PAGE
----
EDA protests about ‘nonsense’ nutrition labels at EU Commission meeting in Luxembourg

By Jim Cornall contact

- Last updated on GMT

Alexander Anton, from the EDA, tweeted this image of a soft drink and milk, showing the contrasting ‘traffic light’ information, saying, “nutrition labelling: There is something seriously wrong with a system where a diet coke ranks healthier than semi-skimmed milk !”
Alexander Anton, from the EDA, tweeted this image of a soft drink and milk, showing the contrasting ‘traffic light’ information, saying, “nutrition labelling: There is something seriously wrong with a system where a diet coke ranks healthier than semi-skimmed milk !”
Last week at the joint meeting of the ‘High Level Group on Nutrition and Physical Activity’ and the ‘EU Platform for Action on Diet, Physical Activity and Health’ in Luxembourg, EDA secretary general Alexander Anton officially protested at what the EDA says are “nonsense” nutrition labels.

“For the second time this year, the EU Commission offered a high level platform to a group of six multinationals to present and hence promote their own nutrition labeling scheme,”​ Anton said.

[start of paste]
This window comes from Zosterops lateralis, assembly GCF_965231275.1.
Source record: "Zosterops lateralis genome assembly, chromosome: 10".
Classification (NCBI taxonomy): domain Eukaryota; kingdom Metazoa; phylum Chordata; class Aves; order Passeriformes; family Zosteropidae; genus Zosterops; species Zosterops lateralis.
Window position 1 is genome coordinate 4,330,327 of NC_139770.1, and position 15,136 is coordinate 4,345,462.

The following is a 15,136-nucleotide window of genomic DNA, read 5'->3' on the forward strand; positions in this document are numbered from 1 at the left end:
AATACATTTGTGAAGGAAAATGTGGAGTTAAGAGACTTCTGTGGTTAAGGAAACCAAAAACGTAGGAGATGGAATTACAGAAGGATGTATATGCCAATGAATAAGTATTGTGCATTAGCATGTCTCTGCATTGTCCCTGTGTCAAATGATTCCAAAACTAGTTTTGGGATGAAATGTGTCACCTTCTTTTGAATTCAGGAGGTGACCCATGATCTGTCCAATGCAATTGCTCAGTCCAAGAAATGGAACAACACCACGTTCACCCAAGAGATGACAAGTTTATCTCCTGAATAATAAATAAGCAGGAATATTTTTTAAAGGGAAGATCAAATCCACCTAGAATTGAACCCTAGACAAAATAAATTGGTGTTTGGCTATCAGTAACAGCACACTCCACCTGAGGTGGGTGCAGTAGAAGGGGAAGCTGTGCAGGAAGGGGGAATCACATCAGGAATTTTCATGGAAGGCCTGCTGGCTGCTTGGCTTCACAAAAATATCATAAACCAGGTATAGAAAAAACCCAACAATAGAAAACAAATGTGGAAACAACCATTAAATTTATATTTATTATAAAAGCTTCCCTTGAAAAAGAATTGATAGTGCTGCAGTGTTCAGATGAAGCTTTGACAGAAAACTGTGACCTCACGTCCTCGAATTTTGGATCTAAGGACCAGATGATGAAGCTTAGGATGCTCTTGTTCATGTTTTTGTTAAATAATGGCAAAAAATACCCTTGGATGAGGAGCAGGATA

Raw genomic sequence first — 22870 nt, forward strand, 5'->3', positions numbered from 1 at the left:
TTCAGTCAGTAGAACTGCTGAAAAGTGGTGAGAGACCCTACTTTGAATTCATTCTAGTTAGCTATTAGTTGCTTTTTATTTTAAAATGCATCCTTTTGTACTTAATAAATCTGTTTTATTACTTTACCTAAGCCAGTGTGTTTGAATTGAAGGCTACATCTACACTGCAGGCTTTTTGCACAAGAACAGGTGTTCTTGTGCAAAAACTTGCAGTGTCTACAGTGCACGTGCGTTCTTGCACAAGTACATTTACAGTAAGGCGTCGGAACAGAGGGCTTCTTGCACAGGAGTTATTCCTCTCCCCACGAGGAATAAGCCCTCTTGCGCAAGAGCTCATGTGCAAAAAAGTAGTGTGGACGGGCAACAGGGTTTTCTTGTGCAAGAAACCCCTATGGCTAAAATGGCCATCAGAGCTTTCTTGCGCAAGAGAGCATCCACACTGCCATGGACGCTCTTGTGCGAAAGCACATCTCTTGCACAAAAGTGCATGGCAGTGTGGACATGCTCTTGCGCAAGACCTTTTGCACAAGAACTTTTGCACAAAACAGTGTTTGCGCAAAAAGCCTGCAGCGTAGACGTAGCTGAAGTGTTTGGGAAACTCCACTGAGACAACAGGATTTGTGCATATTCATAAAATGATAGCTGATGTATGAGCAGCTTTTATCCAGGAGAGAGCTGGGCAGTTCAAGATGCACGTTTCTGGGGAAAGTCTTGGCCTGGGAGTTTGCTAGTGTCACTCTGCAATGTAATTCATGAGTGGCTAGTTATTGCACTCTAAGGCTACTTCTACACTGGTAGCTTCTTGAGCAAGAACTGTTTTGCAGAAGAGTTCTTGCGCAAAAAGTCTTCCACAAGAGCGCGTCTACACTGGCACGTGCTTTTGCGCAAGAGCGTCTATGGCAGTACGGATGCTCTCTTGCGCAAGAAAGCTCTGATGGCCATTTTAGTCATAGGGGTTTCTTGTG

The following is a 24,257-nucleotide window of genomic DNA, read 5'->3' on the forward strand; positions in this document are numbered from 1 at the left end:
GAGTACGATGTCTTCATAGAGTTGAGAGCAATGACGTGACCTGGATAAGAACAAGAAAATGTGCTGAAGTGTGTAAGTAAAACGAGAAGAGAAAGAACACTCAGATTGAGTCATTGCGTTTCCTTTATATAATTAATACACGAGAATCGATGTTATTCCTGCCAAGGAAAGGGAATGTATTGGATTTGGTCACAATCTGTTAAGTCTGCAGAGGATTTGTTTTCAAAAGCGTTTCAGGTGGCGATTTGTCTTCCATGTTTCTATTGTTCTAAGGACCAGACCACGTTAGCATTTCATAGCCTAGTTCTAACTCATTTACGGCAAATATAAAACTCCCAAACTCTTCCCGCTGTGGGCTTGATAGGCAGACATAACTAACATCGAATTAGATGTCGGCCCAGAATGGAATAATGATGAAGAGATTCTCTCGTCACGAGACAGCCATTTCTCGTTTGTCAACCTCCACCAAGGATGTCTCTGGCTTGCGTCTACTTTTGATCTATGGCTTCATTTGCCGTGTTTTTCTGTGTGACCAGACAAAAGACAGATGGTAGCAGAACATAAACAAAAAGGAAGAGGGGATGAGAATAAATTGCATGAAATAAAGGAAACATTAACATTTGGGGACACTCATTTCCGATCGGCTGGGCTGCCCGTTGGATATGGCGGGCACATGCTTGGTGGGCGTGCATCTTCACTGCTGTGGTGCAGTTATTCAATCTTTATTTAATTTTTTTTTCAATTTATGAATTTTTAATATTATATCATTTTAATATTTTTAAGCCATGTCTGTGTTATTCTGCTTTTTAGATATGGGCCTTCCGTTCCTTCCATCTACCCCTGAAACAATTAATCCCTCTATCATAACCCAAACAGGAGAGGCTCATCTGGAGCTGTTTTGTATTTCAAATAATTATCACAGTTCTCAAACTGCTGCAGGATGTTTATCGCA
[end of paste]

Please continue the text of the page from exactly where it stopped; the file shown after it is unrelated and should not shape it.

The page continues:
“I know we’re not the only ones questioning the EU Commission leaving the leadership in this dossier to national authorities or to six multinationals: basically, all these schemes may well be very sophisticated, but they’re not based on all relevant science on diets and do in no way reflect common sense.”

‘Seriously nonsense’

The multinationals – The Coca-Cola Company, Mars, Mondelez International, Nestlé, PepsiCo, and Unilever – are putting forward the Evolved Nutrition Labelling (ENL) Initiative, which promotes the traffic light label system.

Anton said that nutrition labeling schemes where a diet soft drink ranks healthier than drinking milk “are obviously and seriously nonsense.”

Anton said he protested and urged the EU Commission to stop any such scheme in place like the UK traffic light and to stop any direct or indirect support for any nutrition labeling schemes that fail what he called the ‘diet soft drink vs drinking milk’ test.

The EDA recently said​the ENL scheme is not adequate for providing information on the global nutritional properties of milk and dairy products. 

Related topics: Regulation & Safety, Fresh Milk

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